gray and white medium coated dog sitting and looking oup

If your dog's fear of car rides stems from more than motion sickness, chances are you'll have to put a bit more time and effort into getting rid of its phobia. By slowly introducing your dog to the car and creating a positive association with the experience, you can help your dog enjoy car rides.

  1. Begin by enticing your dog to the car rather than forcing it to approach. Many dogs with this fear start putting on the brakes as soon as the car comes into view. Instead of dragging your dog to the car, slowly lure it closer using lots of treats and praise. For a mild car phobia, you may be able to get your dog to walk up to the car in a few short training sessions. For more severe phobias, it may require several sessions. To make it worth your dog's while, use valuable, delicious treats or its favorite toys.
  2. Continue using positive reinforcement to lure the dog inside. Start by opening up all the doors so your dog won't feel trapped once inside. Use treats and praise to coax your dog into the car. This often works better if two of the dog's favorite people work as a team. One can hold the dog on a leash on one side of the car while the other lies across a seat from the other side, using treats and a happy tone of voice to encourage the dog to get inside.
  3. Have some special bonding time with your dog inside the car. Don't rush to slam the doors shut and start the engine the minute your dog finally hops inside. Instead, leave the doors open and spend some time snuggling. Slowly work your way up to sitting in the car with the doors closed. Depending on the level of your dog's fear, this part of the process can take as long as a few weeks or more.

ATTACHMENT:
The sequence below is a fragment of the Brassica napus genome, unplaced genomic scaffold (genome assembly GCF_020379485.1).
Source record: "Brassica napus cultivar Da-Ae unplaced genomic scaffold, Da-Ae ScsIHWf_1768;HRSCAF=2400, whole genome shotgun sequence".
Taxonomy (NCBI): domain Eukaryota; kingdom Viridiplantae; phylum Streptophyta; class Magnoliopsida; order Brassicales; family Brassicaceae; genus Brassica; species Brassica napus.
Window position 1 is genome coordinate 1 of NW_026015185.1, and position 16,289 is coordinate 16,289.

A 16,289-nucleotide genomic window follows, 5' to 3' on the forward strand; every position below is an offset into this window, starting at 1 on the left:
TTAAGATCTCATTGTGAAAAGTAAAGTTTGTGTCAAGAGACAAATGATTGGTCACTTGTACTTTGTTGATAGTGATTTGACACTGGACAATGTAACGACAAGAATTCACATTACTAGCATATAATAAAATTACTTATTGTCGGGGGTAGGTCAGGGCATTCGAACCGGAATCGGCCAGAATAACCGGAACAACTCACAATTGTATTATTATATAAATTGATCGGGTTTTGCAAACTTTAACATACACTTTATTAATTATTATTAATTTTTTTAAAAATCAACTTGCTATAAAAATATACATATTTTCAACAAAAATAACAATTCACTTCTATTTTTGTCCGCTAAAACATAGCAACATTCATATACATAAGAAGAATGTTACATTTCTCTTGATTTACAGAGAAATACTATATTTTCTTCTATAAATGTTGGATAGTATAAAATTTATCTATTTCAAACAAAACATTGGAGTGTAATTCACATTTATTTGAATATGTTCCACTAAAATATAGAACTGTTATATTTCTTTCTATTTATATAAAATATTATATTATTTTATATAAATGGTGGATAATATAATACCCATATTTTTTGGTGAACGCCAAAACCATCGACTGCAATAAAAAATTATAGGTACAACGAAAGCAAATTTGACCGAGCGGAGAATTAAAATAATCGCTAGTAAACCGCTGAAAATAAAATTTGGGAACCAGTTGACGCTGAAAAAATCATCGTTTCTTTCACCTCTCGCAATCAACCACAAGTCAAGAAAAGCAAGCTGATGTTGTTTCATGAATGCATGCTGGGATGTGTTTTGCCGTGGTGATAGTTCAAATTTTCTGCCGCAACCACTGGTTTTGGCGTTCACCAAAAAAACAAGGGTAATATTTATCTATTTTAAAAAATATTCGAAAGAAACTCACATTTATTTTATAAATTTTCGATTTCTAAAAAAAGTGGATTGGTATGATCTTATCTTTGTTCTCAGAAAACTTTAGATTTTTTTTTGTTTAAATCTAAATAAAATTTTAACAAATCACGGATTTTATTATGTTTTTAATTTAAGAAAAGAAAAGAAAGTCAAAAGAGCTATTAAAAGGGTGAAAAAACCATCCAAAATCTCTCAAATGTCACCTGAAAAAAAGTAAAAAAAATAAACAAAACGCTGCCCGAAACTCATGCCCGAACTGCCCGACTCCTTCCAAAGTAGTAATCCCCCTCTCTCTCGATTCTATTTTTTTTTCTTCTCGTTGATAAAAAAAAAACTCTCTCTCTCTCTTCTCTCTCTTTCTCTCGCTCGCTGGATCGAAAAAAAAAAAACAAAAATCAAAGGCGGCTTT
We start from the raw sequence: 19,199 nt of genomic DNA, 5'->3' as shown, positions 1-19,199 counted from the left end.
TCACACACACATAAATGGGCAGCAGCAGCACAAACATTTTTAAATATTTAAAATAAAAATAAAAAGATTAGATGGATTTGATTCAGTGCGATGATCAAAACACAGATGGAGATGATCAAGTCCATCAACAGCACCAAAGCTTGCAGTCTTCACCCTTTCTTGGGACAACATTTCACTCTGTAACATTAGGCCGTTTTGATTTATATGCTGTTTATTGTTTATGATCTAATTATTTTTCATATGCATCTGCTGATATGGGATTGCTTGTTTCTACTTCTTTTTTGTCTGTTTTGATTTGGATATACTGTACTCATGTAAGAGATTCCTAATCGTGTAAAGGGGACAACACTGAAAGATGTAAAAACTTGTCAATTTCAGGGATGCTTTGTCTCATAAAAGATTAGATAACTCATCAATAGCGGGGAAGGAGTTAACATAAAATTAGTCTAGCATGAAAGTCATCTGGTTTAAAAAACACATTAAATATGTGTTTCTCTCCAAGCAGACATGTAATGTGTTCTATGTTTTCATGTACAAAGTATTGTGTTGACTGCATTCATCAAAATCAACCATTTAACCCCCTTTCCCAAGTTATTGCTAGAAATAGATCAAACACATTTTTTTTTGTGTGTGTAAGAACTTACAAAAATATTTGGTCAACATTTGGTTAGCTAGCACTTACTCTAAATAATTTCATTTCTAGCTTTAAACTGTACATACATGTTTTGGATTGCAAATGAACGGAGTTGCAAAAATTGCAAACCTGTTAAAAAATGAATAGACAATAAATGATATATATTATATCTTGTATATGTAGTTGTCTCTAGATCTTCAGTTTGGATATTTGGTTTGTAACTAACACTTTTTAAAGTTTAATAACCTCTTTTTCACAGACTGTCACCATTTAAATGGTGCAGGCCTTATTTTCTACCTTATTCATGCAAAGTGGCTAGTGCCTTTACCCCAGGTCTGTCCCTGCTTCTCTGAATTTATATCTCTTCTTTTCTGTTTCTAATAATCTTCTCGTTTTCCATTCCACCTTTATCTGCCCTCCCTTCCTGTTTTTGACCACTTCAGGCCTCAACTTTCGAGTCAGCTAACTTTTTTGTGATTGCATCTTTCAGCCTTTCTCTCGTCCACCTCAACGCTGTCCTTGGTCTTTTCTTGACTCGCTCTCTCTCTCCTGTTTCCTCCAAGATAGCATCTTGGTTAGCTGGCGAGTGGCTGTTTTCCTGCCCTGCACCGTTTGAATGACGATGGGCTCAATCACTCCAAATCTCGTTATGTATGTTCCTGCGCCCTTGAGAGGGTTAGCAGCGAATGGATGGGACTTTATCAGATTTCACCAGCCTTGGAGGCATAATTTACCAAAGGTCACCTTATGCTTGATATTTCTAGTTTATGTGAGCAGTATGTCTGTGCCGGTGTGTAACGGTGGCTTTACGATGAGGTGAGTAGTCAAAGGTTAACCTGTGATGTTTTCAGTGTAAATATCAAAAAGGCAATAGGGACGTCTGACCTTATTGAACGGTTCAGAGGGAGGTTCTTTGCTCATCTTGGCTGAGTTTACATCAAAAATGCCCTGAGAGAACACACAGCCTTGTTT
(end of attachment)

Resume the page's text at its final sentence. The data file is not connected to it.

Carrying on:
4. Start your engine. When your dog has become fairly comfortable hanging out with you in the car, start it up. As soon as the car is running, give your dog some treats and talk to it in an encouraging tone of voice; then turn off the engine. Repeat this several times until your dog is completely comfortable sitting in the car with the engine running.
  5. Begin with small trips. Don't make your dog's first car ride a long road trip. The first few times out of the driveway should probably be no farther than around the block, with your helper giving your dog treats the whole way. Gradually work your way up to longer distances.
  6. Take your dog to fun destinations. Your dog's first long car ride should not be to the veterinarian. Instead, take it someplace fun such as the dog park, the beach, or to a drive-thru for a small bite of hamburger. Your dog will soon associate these fun times with going for a ride in the car.

Be patient and consistent with your dog and work in short sessions. Keep things positive and end each session before your dog has a chance to go into full-blown fear mode.

All dogs are different, and depending on the degree to which your dog is afraid, you can expect it to take a while for your canine buddy to conquer its fear. You may even need to go back a few steps if your dog unexpectedly reverts to fearful behaviors, which is okay, too.